President Obama told a Democratic fund raising event in April that he wants Nancy Pelosi back as Speaker of the House and vowed to do everything in his power to make that happen in the 2014 congressional election.
"She never lets ideology cloud her judgment," Obama told the crowd that produced an estimated $3.2 million for the Democratic Congressional Campaign Committee's 2014 campaign coffers.
"It'd be a whole lot easier to govern if I had Nancy Pelosi as speaker," he said.
But 2012 election returns make clear that Obama and Democrats face an uphill battle to put the Speaker's gavel back in Pelosi's hands by defeating enough Republicans to regain the House majority they lost in 2010.
Republicans now 234 House seats, versus 201 Democrats. Twenty-nine of the seats were won by five points or less in 2010, making them 2014 targets. But even winning all 29 target races listed here won't do the trick for Pelosi.
That doesn't mean it won't happen. Five factors likely will determine who will control the 114th Congress: 1) candidate recruitment; 2) party favorability; 3) base intensity; 4) fund-raising; and 5) President Obama's job approval ratings.
Other races besides these 29 could become targets, too, but the basic handicapping begins with these 17 Democratic and 12 Republican vulnerable seats.
Click on any of these 29 districts on the accompanying map for vital information and data about each race. EXography will follow all of these races throughout the campaign season, but here are 10 that are of particular interest for political junkies (Note California 31 is included here because of the high likelihood it will be a Democratic pickup, but is not on the interactive map).
Utah 4 - A rematch from 2012, seven-term Rep. Jim Matheson, D, will again face Saratoga Springs Mayor Mia Love, who fell just 769 votes short of winning their first match up. Matheson out-polled Obama by 17 points in 2012.
Illinois 10 - Republican former-Rep. Bob Dold, won this seat in 2010 when Sen. Mark Kirk, R-Ill., ran for the Senate. Then Democrats redrew the district following the 2010 census and Obama carried it handily in 2012. Dold is hopes a more conservative off-year electorate that will return him to Washington.
California 52 - Democratic Rep. Scott Peters edged four-term incumbent Republican Rep. Brian Bilbray 51 percent to 49 percent in 2012, but GOP strategists think they can recapture the traditionally Republican district in 2014. Former city councilman Carl DeMaio, an openly gay Republican thinks he can win in blue California.
Illinois 13 - It's not everyday that an incumbent faces a primary challenge after less than one term in office, but black former Miss Americas don't run for Congress as Republicans every day, either. Rep. Rodney Davis won in 2012 by just over one thousand votes in 2012. Miss America 2003 winner Erika Harold, an attorney and Harvard Law grad, thinks she can take Davis in the Republican primary.
New Hampshire 1 - No race better demonstrates the on-year-off-year dynamic driving the 2014 battle for the House than New Hampshire's first congressional district. Democrat Rep. Carol Shea-Porter first won the seat in her party's 2006 congressional sweep. Former-Manchester Mayor Frank Guinta then handily beat Shea-Porter in 2010 before Shea-Porter narrowly won the seat back in 2012 by less than 4 points. Can you say "Toss up?"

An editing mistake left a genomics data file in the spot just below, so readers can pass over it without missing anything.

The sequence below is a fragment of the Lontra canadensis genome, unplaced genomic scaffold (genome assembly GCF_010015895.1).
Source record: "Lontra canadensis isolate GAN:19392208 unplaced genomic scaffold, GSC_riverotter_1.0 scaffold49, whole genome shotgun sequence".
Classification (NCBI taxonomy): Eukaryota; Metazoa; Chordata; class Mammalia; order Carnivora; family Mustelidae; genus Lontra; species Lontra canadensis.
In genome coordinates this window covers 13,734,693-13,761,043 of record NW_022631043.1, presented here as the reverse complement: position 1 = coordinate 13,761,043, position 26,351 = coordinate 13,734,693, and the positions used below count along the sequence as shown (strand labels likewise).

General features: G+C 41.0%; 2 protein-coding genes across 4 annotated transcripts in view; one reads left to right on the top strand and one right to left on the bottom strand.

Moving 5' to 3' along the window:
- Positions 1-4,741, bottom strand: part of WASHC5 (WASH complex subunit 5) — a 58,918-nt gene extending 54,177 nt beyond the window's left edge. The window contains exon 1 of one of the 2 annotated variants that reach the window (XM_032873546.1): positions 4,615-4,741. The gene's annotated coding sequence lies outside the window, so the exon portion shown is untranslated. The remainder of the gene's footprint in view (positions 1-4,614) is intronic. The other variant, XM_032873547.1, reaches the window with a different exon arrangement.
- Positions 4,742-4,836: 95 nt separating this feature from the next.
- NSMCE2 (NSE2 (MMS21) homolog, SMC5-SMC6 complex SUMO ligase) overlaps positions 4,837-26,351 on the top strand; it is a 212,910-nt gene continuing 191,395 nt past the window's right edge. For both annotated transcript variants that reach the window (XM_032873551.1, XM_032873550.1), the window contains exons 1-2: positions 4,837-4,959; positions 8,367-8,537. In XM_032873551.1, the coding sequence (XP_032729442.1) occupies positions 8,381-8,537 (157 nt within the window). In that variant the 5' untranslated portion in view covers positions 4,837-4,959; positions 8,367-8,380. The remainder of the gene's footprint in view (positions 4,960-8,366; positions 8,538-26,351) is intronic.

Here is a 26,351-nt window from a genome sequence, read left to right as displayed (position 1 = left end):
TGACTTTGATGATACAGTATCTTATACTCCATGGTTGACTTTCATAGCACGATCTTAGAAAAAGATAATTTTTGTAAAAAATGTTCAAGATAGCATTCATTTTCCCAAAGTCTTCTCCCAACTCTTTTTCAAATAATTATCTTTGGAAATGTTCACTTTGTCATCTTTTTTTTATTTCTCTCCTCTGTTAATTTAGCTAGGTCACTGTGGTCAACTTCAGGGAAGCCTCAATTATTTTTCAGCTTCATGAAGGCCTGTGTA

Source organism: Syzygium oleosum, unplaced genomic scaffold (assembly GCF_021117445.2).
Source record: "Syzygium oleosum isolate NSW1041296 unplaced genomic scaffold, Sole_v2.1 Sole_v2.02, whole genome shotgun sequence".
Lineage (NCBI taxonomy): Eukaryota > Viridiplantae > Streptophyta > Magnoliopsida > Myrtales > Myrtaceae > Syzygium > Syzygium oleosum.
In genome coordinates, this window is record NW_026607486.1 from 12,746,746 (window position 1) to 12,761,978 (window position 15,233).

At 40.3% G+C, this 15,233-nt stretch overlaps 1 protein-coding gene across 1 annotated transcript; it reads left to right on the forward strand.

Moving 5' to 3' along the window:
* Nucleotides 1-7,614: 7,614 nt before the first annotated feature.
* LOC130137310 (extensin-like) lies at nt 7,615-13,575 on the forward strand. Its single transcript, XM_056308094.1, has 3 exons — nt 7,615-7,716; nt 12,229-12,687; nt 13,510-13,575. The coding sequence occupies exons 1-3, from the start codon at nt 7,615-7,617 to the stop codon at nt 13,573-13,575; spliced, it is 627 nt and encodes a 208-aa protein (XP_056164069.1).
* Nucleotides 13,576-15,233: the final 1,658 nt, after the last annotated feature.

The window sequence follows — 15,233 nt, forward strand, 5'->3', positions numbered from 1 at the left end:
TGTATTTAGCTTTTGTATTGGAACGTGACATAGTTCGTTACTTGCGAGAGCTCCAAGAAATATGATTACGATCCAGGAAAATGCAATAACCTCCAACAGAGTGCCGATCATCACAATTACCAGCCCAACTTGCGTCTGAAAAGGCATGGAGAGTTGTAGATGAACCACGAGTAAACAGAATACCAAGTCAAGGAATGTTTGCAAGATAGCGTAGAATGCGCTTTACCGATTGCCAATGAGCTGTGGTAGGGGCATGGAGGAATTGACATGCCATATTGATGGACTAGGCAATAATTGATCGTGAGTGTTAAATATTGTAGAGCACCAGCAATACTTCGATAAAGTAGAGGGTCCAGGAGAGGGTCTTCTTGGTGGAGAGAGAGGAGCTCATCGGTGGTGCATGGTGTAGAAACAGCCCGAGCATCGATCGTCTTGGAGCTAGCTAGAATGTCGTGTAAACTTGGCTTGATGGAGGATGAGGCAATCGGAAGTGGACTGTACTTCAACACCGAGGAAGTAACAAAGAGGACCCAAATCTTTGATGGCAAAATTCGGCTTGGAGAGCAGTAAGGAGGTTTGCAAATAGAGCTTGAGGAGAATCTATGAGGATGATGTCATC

Massachusetts 6 - Nine-term Democratic Rep. John Tierney should have cruised to victory in 2012 in a district Obama won by 15 points in 2008 and 11 points in 2012. But his wife's 2010 admission to filing false tax returns in conjunction with an illegal gambling ring run by her two brothers still reverberates against Tierney.
Massachusetts Senate Minority Leader Richard Tisei may challenge Tierney again a second time.
North Carolina 7 - Mitt Romney bested Obama by almost 20 points in North Carolina's 7th Congressional District, but Rep. Mike McIntyre, D, still beat State General Assemblyman Davis Rouzer by less than 500 votes. Without Obama on the ballot, Rouzer thinks he can defeat McIntyre and deny him a ninth term.
Florida 18 - Not only is 30-year-old freshman Democrat Rep. Patrick Murphy the youngest Member of Congress, he also won the most expensive - nearly $30 million - House race ever in 2012. The man Murphy defeated, former-Rep. Allen West isn't running again, so Republicans need a top-tier recruit for a district won by Romney, 52-48.
California 31 - Seven-term Republican Rep. Gary Miller amazed California Democrats by winning an eighth term in 2012 after they redrew his district to heavily favor Obama. But California's new "jungle" primary system which advances the top two vote-getters regardless, split the Democratic votes, leaving two Republicans in the general election. The Democratic Congressional Campaign Committee has Miller as their top target in 2014.
Arizona 2 - Former-Rep. Gabby Giffords, D, barely won it in 2010, so even before a tragic shooting led to her resignation, Republicans saw a chance to win this seat last time. Former Giffords Chief of Staff Ron Barber won the subsequent special election in June handily, then eked out a 2,000 vote win over retired Air Force colonel Martha McSally in the general election. Another McSally run might succeed without Obama at the top of the ticket.